Thirdhand smoke contamination in hospital settings: assessing exposure risk for vulnerable paediatric patients (Tobacco Control Journal)
A new study published December 3, 2015 in Tobacco Control Journal suggests that thirdhand smoke contamination in hospital settings holds exposure risk for vulnerable paediatric patients. Thirdhand smoke (THS) is easily transported and deposited indoors, where it persists and exposes individuals for months, creating potential health consequences in seemingly nicotine-free environments, particularly for vulnerable patients.
The lead author of the study, “Thirdhand smoke contamination in hospital settings: assessing exposure risk for vulnerable paediatric patients ” is Dr. Thomas F Northup from the University of Texas Health Science center at Houston. Participants were mothers who smoked and had an infant in the NICU. Participants provided surface nicotine samples from their fingers, infants’ crib/ incubator and hospital-provided furniture. Infant urine was analysed for cotinine, cotinine’s major metabolite.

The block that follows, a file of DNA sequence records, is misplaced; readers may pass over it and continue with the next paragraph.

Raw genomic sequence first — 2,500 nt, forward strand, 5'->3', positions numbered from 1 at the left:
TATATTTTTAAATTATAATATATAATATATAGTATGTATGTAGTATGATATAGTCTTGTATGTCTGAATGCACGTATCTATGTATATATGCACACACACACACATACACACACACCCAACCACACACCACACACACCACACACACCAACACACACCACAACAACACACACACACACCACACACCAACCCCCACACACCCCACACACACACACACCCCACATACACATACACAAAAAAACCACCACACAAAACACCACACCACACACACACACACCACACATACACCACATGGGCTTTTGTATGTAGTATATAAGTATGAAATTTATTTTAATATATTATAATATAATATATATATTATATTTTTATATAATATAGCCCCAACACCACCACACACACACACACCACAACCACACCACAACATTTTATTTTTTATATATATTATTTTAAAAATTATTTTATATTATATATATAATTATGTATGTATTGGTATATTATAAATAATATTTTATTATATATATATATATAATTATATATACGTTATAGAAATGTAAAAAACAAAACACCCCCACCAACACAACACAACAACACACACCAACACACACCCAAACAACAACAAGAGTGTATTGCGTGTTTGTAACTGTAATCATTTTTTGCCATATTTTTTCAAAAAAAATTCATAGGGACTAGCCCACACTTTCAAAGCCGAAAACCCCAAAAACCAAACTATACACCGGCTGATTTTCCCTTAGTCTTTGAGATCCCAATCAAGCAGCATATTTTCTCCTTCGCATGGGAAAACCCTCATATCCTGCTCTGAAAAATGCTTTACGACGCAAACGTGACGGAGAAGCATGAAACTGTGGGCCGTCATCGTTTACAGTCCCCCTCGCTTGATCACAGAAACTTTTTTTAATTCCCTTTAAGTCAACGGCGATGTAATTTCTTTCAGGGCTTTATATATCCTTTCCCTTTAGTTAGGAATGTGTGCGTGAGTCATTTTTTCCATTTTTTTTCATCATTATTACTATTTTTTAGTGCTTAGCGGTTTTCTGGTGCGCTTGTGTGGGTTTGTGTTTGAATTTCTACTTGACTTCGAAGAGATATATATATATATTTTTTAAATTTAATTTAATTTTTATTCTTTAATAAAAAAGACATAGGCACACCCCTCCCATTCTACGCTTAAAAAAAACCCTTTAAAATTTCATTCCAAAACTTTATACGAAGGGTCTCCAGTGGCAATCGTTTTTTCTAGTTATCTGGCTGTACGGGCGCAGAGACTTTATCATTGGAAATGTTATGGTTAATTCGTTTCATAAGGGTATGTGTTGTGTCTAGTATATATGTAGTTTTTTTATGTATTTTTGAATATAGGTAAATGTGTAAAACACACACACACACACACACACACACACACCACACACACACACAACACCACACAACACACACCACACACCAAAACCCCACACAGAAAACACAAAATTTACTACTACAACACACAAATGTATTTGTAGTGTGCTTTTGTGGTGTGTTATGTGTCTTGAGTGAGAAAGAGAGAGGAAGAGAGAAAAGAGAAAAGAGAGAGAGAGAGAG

Important findings according to the study include:
- Greater variability across other factors likely to be associated with surface nicotine and urine outcomes
- Participants tended to report light smoking (<10 cigarettes/ day)
- Incubators/cribs and other furniture had detectable surface nicotine
- Results highlight THS’s pervasiveness, even in closely guarded healthcare settings
- Detectable levels of cotinine, 3HC and NNAL were found in the infants’ urine.
In conclusion, the research highlights thirdhand smoke’s pervasiveness, even in closely guarded healthcare settings. Researchers also conclude that future work is needed to understand exposures and health consequences in such a vulnerable population.
Read the study in the Tobacco control Journal.